Antimicrobial Resistance Research Threatened by Budget Cuts
The budget would also cut National Institute of Allergy and Infectious Diseases funding, reducing development of new antimicrobial drugs, diagnostics, and vaccines.
HealthDay News — Proposed budget cuts could seriously hamper efforts to address antimicrobial resistance (AMR), according to an article published in the Annals of Internal Medicine.
Helen W. Boucher, MD, from Tufts Medical Center in Boston, and colleagues discussed the impact that proposals by the Trump administration could have on efforts to combat the threat of increasing resistance to antimicrobial agents.
The authors write that the president's budget request, released in May, would reduce the US Centers for Disease Control and Prevention's AMR funding by 14% and place it within the Prevention and Public Health Fund, which the administration is seeking to repeal.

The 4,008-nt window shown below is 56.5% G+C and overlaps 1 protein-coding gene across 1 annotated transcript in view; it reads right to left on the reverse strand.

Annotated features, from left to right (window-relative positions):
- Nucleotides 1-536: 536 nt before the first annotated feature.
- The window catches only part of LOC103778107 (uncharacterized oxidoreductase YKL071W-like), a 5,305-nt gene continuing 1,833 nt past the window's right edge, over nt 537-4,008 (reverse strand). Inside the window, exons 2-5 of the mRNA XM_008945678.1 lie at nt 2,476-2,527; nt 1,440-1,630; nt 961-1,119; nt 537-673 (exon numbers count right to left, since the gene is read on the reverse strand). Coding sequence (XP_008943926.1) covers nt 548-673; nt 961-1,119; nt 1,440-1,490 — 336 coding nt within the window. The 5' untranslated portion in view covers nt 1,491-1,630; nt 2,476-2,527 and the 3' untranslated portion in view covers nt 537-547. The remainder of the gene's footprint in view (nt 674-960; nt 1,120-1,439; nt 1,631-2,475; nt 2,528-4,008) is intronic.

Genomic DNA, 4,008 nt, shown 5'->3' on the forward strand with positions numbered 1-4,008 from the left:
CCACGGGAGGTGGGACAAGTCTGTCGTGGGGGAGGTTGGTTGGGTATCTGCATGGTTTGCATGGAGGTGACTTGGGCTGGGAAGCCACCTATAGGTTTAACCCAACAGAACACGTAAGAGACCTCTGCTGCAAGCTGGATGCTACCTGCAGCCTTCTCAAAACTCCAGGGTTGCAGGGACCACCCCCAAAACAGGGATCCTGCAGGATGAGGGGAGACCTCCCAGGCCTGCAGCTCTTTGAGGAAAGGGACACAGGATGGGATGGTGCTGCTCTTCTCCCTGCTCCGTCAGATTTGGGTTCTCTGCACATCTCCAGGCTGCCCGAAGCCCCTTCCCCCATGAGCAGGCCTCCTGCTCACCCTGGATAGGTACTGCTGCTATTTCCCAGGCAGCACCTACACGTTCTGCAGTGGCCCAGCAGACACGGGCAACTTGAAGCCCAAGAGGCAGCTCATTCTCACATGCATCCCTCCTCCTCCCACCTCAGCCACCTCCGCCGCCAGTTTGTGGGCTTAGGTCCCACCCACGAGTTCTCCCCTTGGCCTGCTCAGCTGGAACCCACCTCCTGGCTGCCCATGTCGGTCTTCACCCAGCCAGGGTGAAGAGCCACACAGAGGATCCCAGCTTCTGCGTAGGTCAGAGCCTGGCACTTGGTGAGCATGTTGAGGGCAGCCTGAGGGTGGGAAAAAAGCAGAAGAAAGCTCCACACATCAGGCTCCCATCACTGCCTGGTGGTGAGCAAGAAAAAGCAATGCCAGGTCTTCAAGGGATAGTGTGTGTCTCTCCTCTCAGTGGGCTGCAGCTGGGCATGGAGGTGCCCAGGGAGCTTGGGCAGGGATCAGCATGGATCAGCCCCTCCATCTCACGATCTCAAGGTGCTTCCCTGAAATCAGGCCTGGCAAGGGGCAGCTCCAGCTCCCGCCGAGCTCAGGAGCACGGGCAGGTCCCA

The budget would also cut National Institute of Allergy and Infectious Diseases funding, reducing development of new antimicrobial drugs, diagnostics, and vaccines. In addition, a proposed 51% cut to the US Agency for International Development's global health programs would drastically impair the agency's ability to support antimicrobial stewardship and infection prevention.
"Over the past 2 years, our nation's health experts and leaders have worked diligently to enable the United States to tackle AMR head-on. If now enacted, these proposed budget cuts would reverse this course, which would go against the widespread agreement of experts and be to the detriment of our nation," the authors write.
Boucher HW, Murray BE, Powderly WG. Proposed US funding cuts threaten progress on antimicrobial resistance [published September 5, 2017]. Ann Intern Med. doi: 10.7326/M17-1678.